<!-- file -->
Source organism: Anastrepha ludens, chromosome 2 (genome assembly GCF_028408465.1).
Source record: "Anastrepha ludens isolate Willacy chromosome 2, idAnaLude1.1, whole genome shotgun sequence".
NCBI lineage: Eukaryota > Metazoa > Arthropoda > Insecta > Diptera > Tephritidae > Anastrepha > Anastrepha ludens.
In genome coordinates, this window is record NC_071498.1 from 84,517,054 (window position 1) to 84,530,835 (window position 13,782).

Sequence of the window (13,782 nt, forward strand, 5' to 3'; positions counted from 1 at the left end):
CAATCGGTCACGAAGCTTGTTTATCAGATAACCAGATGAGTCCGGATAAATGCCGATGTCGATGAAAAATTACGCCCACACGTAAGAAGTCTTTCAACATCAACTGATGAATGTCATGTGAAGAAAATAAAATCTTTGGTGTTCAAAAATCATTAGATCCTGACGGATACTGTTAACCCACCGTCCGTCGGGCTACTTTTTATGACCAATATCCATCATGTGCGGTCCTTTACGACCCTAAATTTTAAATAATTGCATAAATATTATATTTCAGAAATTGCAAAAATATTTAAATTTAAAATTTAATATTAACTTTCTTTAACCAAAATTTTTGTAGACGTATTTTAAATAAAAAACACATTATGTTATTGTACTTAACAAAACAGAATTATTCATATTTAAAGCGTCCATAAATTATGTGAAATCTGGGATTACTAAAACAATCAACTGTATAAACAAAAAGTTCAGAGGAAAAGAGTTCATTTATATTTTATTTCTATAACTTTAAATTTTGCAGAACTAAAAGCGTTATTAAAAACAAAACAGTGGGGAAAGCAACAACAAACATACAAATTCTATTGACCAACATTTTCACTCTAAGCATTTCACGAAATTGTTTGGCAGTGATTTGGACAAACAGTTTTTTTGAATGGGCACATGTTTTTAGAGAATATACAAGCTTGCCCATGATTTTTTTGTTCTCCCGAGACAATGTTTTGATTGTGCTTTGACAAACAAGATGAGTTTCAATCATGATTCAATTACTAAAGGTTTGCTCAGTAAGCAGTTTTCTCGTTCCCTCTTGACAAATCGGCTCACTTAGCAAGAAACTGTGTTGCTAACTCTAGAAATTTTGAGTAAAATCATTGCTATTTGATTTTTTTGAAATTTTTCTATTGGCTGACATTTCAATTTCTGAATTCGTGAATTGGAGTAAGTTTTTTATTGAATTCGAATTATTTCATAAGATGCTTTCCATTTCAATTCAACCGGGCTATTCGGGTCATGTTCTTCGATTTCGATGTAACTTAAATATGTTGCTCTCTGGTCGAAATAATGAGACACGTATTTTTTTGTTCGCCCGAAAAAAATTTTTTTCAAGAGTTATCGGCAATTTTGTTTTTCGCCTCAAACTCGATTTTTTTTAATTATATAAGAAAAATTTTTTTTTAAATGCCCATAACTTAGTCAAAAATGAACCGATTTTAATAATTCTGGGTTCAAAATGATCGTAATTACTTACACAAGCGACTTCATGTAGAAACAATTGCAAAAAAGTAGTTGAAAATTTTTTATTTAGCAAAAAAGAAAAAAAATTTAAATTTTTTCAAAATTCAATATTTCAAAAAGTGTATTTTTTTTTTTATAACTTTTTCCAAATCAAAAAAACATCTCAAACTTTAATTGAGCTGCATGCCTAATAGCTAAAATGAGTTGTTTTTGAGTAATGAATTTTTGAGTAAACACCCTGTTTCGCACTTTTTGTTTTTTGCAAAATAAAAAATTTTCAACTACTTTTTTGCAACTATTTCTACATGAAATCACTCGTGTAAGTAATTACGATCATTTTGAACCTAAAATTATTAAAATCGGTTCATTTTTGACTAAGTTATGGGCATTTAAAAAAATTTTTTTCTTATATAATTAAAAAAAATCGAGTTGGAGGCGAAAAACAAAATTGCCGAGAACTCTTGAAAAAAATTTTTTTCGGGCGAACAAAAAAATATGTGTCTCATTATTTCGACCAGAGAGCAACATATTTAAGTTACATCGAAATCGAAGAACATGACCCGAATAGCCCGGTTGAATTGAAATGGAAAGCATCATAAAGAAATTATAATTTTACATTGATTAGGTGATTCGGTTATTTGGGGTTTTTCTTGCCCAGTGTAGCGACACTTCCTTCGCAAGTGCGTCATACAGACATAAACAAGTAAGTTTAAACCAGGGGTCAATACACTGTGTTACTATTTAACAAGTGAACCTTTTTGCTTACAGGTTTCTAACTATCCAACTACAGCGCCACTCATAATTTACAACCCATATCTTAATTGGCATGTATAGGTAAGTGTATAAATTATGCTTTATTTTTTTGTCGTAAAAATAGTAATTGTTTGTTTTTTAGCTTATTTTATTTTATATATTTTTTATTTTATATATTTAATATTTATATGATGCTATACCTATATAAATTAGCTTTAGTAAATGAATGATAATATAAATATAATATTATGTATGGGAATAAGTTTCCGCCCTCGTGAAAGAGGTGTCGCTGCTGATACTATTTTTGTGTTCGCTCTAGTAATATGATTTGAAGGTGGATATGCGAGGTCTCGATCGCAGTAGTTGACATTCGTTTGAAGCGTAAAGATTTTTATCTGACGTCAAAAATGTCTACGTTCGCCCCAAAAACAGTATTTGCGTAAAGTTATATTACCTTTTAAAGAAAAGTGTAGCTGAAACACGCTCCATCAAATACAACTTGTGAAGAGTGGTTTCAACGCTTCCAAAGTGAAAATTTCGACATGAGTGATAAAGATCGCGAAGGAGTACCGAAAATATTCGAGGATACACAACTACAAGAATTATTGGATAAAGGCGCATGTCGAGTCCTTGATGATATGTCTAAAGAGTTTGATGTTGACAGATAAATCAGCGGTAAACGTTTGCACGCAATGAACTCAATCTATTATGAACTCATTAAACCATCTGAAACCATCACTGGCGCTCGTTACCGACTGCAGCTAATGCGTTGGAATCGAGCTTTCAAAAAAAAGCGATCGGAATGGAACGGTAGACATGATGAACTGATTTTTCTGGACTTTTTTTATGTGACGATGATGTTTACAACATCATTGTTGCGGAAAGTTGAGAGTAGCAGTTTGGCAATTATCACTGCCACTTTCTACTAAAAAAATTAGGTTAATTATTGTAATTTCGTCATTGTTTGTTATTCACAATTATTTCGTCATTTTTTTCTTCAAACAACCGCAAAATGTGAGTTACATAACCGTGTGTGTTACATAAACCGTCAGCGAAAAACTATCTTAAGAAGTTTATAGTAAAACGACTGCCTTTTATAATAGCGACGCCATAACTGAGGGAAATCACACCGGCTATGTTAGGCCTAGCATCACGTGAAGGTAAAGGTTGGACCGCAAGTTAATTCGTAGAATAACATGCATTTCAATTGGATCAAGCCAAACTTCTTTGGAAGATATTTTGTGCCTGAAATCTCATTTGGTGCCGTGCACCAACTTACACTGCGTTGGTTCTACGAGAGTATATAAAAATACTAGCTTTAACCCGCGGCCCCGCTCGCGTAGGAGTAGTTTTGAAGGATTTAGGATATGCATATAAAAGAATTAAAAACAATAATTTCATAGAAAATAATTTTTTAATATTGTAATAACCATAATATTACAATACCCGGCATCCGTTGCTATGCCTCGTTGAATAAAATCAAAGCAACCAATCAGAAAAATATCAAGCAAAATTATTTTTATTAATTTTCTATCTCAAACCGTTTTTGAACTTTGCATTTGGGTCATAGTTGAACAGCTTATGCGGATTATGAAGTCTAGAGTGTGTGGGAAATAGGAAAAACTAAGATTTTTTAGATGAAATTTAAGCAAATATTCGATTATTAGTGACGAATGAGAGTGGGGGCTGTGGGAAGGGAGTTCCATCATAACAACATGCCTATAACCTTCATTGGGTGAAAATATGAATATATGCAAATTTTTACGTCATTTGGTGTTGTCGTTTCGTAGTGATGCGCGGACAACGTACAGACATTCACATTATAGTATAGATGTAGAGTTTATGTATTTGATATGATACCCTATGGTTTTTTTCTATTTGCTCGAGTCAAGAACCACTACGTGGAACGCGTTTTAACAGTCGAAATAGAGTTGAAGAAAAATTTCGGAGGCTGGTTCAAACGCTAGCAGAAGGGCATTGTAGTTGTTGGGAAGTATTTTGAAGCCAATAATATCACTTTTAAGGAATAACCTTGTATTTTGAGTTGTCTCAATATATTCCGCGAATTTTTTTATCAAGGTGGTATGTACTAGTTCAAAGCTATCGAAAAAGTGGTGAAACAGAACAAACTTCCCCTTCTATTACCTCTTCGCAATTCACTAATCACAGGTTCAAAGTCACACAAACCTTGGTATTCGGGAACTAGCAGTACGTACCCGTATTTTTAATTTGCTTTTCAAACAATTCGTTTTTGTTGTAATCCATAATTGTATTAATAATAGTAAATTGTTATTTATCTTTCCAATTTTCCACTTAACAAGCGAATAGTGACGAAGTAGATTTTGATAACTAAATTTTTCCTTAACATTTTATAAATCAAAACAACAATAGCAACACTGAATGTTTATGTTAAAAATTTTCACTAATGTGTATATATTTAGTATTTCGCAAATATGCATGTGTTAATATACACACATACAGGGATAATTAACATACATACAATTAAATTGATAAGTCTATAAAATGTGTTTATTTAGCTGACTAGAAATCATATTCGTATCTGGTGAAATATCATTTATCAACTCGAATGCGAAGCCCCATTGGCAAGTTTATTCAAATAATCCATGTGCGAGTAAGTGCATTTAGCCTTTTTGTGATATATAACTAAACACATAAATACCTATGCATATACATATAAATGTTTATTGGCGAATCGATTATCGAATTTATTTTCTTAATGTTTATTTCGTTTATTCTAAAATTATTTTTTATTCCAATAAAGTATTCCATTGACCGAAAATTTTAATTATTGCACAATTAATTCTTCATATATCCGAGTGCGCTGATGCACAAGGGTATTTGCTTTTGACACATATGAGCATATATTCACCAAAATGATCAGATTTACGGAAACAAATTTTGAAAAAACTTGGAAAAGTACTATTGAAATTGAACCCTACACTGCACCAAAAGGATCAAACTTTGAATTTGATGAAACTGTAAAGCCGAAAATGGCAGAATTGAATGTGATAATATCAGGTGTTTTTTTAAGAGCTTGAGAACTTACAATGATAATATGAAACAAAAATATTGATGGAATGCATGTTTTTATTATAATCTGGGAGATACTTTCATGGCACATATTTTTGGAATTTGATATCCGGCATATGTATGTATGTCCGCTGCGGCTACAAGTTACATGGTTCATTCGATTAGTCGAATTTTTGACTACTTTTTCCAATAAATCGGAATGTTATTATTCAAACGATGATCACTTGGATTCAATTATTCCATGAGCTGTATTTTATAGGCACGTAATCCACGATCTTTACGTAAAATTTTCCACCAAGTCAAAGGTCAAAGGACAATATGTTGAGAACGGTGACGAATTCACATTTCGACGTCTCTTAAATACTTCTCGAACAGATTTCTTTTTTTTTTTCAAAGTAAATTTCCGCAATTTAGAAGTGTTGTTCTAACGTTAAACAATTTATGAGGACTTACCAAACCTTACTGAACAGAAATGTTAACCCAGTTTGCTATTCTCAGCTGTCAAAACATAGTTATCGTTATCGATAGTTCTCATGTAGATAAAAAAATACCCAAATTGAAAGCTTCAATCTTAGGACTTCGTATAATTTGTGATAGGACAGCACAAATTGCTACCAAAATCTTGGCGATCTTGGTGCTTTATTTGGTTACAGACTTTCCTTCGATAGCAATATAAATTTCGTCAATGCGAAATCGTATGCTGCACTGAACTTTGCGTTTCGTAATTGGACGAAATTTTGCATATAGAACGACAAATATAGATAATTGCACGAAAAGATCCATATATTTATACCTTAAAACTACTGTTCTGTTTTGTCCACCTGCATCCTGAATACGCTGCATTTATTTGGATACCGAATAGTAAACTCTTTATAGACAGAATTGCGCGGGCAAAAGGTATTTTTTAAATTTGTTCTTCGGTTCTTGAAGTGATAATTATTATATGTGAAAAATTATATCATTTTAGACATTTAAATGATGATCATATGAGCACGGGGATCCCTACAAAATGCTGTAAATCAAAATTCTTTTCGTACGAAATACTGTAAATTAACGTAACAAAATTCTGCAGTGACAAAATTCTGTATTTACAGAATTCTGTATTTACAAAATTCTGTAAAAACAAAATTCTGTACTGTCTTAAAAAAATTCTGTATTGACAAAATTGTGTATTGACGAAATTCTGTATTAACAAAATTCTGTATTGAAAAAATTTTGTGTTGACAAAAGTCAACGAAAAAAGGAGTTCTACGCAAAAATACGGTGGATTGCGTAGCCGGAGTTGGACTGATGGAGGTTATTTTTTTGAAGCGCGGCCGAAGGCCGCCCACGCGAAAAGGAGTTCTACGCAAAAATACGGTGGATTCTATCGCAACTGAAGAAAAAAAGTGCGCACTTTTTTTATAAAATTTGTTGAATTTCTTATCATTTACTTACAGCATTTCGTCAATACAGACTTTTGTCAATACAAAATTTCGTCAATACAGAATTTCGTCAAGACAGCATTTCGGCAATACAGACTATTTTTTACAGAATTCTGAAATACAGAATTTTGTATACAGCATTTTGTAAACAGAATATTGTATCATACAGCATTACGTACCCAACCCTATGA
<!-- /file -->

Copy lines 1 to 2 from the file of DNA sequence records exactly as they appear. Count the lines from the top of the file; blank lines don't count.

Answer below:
Source organism: Anastrepha ludens, chromosome 2 (genome assembly GCF_028408465.1).
Source record: "Anastrepha ludens isolate Willacy chromosome 2, idAnaLude1.1, whole genome shotgun sequence".